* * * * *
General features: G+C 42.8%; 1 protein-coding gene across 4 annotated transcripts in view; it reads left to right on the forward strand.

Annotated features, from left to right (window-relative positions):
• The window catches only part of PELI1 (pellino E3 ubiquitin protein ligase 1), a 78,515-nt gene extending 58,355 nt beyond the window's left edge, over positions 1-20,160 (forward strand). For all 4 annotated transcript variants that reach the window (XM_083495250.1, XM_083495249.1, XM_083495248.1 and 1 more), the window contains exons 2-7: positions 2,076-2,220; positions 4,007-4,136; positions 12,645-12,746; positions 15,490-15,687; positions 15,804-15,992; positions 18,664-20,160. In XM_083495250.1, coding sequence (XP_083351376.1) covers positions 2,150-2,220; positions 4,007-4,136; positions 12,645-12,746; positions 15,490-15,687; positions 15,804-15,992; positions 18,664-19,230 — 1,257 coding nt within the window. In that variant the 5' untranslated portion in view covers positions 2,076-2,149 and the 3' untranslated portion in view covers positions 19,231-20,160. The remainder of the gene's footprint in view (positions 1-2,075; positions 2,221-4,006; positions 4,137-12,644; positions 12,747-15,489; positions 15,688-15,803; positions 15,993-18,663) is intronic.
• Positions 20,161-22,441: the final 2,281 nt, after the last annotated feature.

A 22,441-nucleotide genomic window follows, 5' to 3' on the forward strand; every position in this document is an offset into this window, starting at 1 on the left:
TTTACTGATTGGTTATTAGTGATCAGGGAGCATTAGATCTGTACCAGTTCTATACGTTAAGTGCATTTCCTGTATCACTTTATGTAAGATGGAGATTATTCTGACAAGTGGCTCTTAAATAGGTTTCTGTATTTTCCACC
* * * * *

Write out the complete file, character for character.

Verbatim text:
General features: G+C 42.8%; 1 protein-coding gene across 4 annotated transcripts in view; it reads left to right on the forward strand.

Annotated features, from left to right (window-relative positions):
• The window catches only part of PELI1 (pellino E3 ubiquitin protein ligase 1), a 78,515-nt gene extending 58,355 nt beyond the window's left edge, over positions 1-20,160 (forward strand). For all 4 annotated transcript variants that reach the window (XM_083495250.1, XM_083495249.1, XM_083495248.1 and 1 more), the window contains exons 2-7: positions 2,076-2,220; positions 4,007-4,136; positions 12,645-12,746; positions 15,490-15,687; positions 15,804-15,992; positions 18,664-20,160. In XM_083495250.1, coding sequence (XP_083351376.1) covers positions 2,150-2,220; positions 4,007-4,136; positions 12,645-12,746; positions 15,490-15,687; positions 15,804-15,992; positions 18,664-19,230 — 1,257 coding nt within the window. In that variant the 5' untranslated portion in view covers positions 2,076-2,149 and the 3' untranslated portion in view covers positions 19,231-20,160. The remainder of the gene's footprint in view (positions 1-2,075; positions 2,221-4,006; positions 4,137-12,644; positions 12,747-15,489; positions 15,688-15,803; positions 15,993-18,663) is intronic.
• Positions 20,161-22,441: the final 2,281 nt, after the last annotated feature.

A 22,441-nucleotide genomic window follows, 5' to 3' on the forward strand; every position in this document is an offset into this window, starting at 1 on the left:
TTTACTGATTGGTTATTAGTGATCAGGGAGCATTAGATCTGTACCAGTTCTATACGTTAAGTGCATTTCCTGTATCACTTTATGTAAGATGGAGATTATTCTGACAAGTGGCTCTTAAATAGGTTTCTGTATTTTCCACC